This article appeared originally as “Anatomy of the Drug War” By Nicholas Pileggi in the New York Magazine in 1973
“. . .The mob’s decision to re-enter the narcotics business after a ten-year ban is expected to escalate further what is already open warfare among New York City’s independent junk dealers …”
After a series of secret meetings in August, the city’s Mafia leaders decided to end their ten year self imposed prohibition and reenter the narcotics business. It was a decision based on the fact that the profits in drugs today are greater and the risks more remote than ever. Long before the public was aware that the police department property clerk’s office served as a major drug supply center, Mafiosi knew that law enforcement in the area had broken down.
In the last two years. for instance, there have been more than 250 murders of middle-level non-addict pushers. There has been, in fact, even without the Mafia’s heavy hand, an exotic orgy of violence among the city’s free-wheeling dealers. wholesalers, smugglers, importers, corrupt cops, double agents and street-corner pushers.
There are parts of Bedford-Stuyvesant in which black heroin dealers control so many killers that even state legislators and local political leaders admit privately that they are terrified to speak out against specific individuals. There are streets in Harlem, the South Bronx, and around the Sunset Park area of predominantly white working-class South Brooklyn where pushers openly argue over choice side-walk locations, like chestnut vendors outside Radio City. In upper Manhattan’s Washington Heights area where Cuban dealers have established them-selves in some of the bars along Broad-way, from 138th Street north, daily shootouts have paralyzed police action with sheer volume. In the Bronx, wholesale junk markets on Walton Avenue off the Grand Concourse continue to proliferate even though police records show repeated arrests and harassment.
The drug world seems to gain strength from adversity. It is an environment of thoughtless, mechanical, clockwork violence. Since many of the deaths occur in black, Puerto-Rican and Cuban neighborhoods, the media and the public have missed much of the fireworks. Occasionally a murder involving middle-class whites, an undercover cop or Mafia soldier makes the papers and the Six O’Clock News.
On November I, 1972, for instance there was a front-page story in The New York Times about an N.Y.U. senior and his roommate, a suspected drug dealer, being murdered in their apartment across the street from the school’s uptown campus. On the same day, a typical day, the following drug-related homicides and assaults also took place in the city, but without any mention in the press:
- John Spann. 35. shot and killed at 11 1 th Street and Fifth Avenue by an unknown man hiding in doorway;
- Ronald Lucas. 24. stabbed to death In front of 590 East 21st Street. Brooklyn:
- Luis Rivas, 28, shot and killed while standing In front of 54 Jessup Place, the Bronx:
- Bartolo Cowmen shot and critically wounded by two men from • passing car while standing on Columbus Avenue. near West 82nd Street:
- Clark Jackson. shot and seriously injured at Eighth Avenue and 114th Street:
- Robert Smith. shot and seriously injured while standing in front of 19 West 126th Street;
- Hector Santiago and Guillermo Rodriguez shot and critically injured by two men in a passing car at the corner of Graham and Seigel Streets. Brooklyn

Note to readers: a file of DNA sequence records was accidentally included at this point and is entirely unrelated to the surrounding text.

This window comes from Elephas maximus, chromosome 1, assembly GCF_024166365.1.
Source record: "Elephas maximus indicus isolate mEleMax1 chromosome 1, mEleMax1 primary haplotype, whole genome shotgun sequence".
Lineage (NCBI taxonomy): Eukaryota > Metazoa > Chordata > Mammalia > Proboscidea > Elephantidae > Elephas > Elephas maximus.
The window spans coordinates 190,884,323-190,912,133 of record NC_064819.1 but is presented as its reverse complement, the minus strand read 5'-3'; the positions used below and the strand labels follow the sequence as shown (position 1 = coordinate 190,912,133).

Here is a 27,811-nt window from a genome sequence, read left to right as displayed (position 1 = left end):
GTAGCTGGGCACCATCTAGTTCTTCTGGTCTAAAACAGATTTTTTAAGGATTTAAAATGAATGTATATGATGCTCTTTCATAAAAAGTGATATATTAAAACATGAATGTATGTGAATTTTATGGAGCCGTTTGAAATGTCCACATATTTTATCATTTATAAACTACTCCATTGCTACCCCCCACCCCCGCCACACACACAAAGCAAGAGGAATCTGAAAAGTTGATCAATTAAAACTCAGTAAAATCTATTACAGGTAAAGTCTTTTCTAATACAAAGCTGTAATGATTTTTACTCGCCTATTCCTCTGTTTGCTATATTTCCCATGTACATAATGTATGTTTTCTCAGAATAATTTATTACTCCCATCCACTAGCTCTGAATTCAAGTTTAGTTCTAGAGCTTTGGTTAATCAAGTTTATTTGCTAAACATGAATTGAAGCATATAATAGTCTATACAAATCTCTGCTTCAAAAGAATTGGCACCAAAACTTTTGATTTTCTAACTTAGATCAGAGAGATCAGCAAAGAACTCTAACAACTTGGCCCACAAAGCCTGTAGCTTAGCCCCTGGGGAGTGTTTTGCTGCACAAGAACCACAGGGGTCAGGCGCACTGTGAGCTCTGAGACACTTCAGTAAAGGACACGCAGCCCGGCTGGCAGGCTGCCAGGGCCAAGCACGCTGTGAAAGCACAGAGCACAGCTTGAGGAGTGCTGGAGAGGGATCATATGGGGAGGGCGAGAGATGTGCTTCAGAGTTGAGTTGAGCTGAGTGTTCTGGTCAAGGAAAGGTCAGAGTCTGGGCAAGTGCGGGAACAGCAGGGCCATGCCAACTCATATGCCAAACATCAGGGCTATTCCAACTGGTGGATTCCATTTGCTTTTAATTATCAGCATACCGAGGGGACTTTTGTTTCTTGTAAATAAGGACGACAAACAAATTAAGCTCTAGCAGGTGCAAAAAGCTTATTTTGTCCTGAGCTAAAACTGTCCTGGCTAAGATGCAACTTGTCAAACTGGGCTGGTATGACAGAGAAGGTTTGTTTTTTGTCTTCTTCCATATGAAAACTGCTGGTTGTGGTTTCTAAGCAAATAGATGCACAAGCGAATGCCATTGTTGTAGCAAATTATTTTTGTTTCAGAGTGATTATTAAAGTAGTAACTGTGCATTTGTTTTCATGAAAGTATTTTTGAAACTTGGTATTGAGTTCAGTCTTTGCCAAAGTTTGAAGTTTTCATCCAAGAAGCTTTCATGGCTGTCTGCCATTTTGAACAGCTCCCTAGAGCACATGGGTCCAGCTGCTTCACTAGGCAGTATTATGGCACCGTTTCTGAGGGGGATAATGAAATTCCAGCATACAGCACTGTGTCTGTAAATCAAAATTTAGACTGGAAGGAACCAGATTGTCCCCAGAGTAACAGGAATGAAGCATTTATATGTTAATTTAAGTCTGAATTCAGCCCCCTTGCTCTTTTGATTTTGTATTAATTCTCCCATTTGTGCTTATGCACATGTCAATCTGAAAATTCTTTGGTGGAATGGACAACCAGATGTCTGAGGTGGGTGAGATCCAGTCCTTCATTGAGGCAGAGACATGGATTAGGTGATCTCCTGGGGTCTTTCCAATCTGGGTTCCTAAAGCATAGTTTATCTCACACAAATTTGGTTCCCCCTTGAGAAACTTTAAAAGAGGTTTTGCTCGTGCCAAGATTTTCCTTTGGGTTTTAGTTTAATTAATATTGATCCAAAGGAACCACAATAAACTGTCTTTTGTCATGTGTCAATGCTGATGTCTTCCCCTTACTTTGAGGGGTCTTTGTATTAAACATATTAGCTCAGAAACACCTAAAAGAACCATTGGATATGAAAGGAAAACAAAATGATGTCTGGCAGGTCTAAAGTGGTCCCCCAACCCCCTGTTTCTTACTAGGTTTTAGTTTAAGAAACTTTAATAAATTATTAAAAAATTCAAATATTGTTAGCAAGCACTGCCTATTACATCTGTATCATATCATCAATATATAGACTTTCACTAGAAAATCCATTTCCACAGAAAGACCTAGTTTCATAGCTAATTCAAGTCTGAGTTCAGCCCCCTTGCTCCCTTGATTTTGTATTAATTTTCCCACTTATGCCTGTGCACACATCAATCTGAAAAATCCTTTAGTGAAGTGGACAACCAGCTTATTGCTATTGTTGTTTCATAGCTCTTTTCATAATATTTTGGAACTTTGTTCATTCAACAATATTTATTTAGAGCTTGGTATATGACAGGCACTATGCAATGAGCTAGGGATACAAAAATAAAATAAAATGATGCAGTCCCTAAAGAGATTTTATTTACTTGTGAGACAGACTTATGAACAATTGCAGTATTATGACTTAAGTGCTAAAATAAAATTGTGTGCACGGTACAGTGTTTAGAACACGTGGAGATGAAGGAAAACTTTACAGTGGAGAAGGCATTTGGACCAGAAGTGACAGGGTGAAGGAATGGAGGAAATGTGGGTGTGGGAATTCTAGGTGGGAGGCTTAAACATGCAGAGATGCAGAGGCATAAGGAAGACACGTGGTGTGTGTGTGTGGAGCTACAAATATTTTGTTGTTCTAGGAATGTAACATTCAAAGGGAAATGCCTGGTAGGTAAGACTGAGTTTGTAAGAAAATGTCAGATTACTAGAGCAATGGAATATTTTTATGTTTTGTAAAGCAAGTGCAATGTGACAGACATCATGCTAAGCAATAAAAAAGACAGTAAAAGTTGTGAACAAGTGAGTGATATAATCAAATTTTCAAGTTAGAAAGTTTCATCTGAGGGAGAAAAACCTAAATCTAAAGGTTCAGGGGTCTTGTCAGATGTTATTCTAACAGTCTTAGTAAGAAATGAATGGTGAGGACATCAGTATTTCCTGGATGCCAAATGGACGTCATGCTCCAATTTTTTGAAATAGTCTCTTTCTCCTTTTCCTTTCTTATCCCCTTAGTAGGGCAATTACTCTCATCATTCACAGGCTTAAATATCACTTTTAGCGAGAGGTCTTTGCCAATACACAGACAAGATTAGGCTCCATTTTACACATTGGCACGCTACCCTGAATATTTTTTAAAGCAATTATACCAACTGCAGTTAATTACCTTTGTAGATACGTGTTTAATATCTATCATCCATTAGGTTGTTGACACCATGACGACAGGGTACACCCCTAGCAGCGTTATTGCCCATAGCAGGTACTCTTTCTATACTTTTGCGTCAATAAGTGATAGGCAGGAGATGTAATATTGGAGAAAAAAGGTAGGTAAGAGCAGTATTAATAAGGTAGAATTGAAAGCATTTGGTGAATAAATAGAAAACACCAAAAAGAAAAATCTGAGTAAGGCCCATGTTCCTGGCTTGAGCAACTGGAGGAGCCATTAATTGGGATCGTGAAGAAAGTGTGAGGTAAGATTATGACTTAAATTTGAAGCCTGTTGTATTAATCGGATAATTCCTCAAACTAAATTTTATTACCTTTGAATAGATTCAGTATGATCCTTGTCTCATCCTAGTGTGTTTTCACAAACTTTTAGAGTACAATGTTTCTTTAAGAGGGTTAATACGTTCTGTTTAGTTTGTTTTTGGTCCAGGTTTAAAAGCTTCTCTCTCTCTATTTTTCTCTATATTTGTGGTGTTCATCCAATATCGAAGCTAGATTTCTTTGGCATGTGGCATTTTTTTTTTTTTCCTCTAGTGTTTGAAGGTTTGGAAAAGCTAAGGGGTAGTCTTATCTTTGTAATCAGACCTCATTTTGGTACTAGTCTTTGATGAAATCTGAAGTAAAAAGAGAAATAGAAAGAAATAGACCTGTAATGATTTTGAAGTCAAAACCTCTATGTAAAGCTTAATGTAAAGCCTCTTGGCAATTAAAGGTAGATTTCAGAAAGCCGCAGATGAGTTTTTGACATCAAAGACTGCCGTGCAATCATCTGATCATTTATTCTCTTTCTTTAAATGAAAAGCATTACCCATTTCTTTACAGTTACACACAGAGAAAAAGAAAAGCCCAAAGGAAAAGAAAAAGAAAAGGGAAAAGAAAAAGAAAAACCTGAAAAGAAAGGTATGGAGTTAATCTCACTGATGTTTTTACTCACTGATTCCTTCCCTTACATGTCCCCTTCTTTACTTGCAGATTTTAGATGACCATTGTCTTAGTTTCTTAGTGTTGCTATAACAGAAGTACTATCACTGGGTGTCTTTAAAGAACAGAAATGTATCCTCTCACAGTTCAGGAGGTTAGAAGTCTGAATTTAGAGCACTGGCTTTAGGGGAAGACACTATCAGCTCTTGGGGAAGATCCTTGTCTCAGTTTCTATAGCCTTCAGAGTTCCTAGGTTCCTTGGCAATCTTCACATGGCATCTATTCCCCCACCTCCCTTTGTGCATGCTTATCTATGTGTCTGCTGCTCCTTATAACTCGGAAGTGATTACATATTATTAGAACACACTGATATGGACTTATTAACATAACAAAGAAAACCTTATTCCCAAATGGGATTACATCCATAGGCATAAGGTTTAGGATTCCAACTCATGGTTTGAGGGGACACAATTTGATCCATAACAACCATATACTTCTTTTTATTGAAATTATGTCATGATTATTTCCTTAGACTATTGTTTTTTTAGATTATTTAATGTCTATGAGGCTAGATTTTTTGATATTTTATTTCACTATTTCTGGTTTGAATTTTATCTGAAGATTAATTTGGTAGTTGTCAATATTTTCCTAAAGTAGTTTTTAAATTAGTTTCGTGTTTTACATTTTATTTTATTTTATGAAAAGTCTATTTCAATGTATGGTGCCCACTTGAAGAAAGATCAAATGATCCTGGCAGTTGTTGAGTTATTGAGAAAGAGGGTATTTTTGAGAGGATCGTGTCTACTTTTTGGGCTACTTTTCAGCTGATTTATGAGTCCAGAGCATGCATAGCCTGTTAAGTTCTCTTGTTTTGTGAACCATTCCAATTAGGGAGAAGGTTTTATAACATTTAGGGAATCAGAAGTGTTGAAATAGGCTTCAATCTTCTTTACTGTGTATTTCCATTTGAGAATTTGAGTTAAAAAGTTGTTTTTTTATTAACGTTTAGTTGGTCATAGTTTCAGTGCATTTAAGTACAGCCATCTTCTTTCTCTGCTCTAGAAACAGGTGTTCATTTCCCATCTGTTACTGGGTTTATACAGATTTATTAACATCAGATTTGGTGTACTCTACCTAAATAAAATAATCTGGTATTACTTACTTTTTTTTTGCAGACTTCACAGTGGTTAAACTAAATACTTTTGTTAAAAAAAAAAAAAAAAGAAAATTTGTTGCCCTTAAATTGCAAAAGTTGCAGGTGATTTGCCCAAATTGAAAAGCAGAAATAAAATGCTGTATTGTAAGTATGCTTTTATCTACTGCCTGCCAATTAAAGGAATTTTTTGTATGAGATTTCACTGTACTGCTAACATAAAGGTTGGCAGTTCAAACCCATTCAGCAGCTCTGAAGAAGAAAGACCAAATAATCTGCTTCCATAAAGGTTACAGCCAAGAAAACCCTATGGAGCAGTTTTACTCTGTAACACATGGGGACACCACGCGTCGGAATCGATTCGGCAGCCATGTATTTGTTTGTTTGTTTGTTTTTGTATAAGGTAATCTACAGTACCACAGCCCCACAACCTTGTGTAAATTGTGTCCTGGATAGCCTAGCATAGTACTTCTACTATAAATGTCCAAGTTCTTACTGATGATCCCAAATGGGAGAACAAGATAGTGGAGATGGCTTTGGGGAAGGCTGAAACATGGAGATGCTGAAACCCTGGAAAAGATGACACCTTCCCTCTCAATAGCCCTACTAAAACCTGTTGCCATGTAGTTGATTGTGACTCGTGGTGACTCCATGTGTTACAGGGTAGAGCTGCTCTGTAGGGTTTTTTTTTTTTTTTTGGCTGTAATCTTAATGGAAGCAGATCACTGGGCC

- Israel Ortiz and lames Delgado, shot and critically in-jured while standing in front of 1228 Morris Avenue, the Bronx;
- Eliot Roman: shot while standing on the corner of Vyse Avenue and East 179th Street, the Bronx.
The real danger for the city’s drug dealers, quite obviously, does not come from the law. As the center of the nation’s drug traffickers, New York has become Junk City, predatory scene of unrivaled violence, official corruption and Byzantine plots. No army of anthropologists could ever have constructed a laboratory habitat better suited to the enrichment of the Mafia’s style. The very chaos of the city’s drug business has made it temptation to the mob.
When the Mafia abandoned the narcotics business In the early 1960s it was because too many bosses suddenly found themselves going to jail for drug conspiracies hatched by their underlings. Carmine Galente, John Ormento and Vito Genovese were all top men who were jailed during that period. A few Mafiosi had continued dealing in narcotics, even during the boss imposed ban, and today increasing numbers of the mob’s aggressive and avaricious young Turks refuse to accept the timidity of rich godfathers as enough reason to stay out of narcotics. The profits are simply too great.
Dealers In the United States who paid $18,000 for a kilo (2.2 pounds) of 80 to 90 per cent Turkish heroin in 1971 are now offering $40,000 for a kilo of Asian heroin that is only 25 per cent pure. An Iinvestment of $500.000 in Corsica, Sao Paulo, Brazil, or Saigon can return $10 million on the city’s streets. Compared with other illicit Mafia businesses, importing and distributing drugs is administratively painless. Junk deals arc consummated once or twice a year. and exposure to the public, corrupt cops and underworld employees is minimal compared with such vulnerable day-to-day operations as bookmaking, policy and loansharking. Someone has to take those bets, count the money, deal with the telephone installers, to say noth-ing of paying off the winners. cops. land-lords. bail bondsmen (there are loads of bail bondsmen that you could use though to help you out such as Gwinnett County Bail Bonds) and disgruntled Mafia employees.